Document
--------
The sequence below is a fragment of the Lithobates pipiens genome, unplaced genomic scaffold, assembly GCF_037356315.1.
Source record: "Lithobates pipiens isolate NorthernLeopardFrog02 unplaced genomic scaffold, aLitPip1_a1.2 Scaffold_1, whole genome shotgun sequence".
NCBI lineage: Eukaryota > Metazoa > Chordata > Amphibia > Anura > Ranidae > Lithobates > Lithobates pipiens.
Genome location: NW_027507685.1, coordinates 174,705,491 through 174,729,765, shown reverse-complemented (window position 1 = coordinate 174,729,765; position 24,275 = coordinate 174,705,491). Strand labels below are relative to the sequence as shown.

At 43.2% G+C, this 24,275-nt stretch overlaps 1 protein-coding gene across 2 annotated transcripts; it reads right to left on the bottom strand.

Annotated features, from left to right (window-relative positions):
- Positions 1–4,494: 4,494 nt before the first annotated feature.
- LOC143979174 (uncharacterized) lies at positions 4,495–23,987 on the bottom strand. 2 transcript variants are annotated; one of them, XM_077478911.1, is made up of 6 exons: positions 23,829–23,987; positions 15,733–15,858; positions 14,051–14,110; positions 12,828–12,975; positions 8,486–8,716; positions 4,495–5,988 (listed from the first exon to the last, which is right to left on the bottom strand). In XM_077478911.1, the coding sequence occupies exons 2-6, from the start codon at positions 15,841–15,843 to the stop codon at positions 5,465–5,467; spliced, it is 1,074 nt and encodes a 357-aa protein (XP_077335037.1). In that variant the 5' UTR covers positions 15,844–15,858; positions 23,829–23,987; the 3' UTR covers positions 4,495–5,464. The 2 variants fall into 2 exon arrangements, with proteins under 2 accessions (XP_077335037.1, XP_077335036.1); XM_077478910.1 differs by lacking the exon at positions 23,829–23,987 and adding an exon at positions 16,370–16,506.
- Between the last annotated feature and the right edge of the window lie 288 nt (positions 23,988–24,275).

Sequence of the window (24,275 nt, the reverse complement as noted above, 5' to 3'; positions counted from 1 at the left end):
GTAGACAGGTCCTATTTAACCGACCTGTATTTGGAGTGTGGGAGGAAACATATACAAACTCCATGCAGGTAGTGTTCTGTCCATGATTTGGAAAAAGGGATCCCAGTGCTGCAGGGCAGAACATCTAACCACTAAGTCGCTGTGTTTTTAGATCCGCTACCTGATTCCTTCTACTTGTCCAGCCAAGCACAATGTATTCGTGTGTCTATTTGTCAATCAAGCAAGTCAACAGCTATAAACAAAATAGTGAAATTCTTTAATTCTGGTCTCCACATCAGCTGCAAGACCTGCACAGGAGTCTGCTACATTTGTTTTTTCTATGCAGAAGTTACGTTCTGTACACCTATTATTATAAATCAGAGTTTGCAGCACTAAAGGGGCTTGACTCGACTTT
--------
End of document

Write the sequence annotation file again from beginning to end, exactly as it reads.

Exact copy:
The sequence below is a fragment of the Lithobates pipiens genome, unplaced genomic scaffold, assembly GCF_037356315.1.
Source record: "Lithobates pipiens isolate NorthernLeopardFrog02 unplaced genomic scaffold, aLitPip1_a1.2 Scaffold_1, whole genome shotgun sequence".
NCBI lineage: Eukaryota > Metazoa > Chordata > Amphibia > Anura > Ranidae > Lithobates > Lithobates pipiens.
Genome location: NW_027507685.1, coordinates 174,705,491 through 174,729,765, shown reverse-complemented (window position 1 = coordinate 174,729,765; position 24,275 = coordinate 174,705,491). Strand labels below are relative to the sequence as shown.

At 43.2% G+C, this 24,275-nt stretch overlaps 1 protein-coding gene across 2 annotated transcripts; it reads right to left on the bottom strand.

Annotated features, from left to right (window-relative positions):
- Positions 1–4,494: 4,494 nt before the first annotated feature.
- LOC143979174 (uncharacterized) lies at positions 4,495–23,987 on the bottom strand. 2 transcript variants are annotated; one of them, XM_077478911.1, is made up of 6 exons: positions 23,829–23,987; positions 15,733–15,858; positions 14,051–14,110; positions 12,828–12,975; positions 8,486–8,716; positions 4,495–5,988 (listed from the first exon to the last, which is right to left on the bottom strand). In XM_077478911.1, the coding sequence occupies exons 2-6, from the start codon at positions 15,841–15,843 to the stop codon at positions 5,465–5,467; spliced, it is 1,074 nt and encodes a 357-aa protein (XP_077335037.1). In that variant the 5' UTR covers positions 15,844–15,858; positions 23,829–23,987; the 3' UTR covers positions 4,495–5,464. The 2 variants fall into 2 exon arrangements, with proteins under 2 accessions (XP_077335037.1, XP_077335036.1); XM_077478910.1 differs by lacking the exon at positions 23,829–23,987 and adding an exon at positions 16,370–16,506.
- Between the last annotated feature and the right edge of the window lie 288 nt (positions 23,988–24,275).

Sequence of the window (24,275 nt, the reverse complement as noted above, 5' to 3'; positions counted from 1 at the left end):
GTAGACAGGTCCTATTTAACCGACCTGTATTTGGAGTGTGGGAGGAAACATATACAAACTCCATGCAGGTAGTGTTCTGTCCATGATTTGGAAAAAGGGATCCCAGTGCTGCAGGGCAGAACATCTAACCACTAAGTCGCTGTGTTTTTAGATCCGCTACCTGATTCCTTCTACTTGTCCAGCCAAGCACAATGTATTCGTGTGTCTATTTGTCAATCAAGCAAGTCAACAGCTATAAACAAAATAGTGAAATTCTTTAATTCTGGTCTCCACATCAGCTGCAAGACCTGCACAGGAGTCTGCTACATTTGTTTTTTCTATGCAGAAGTTACGTTCTGTACACCTATTATTATAAATCAGAGTTTGCAGCACTAAAGGGGCTTGACTCGACTTT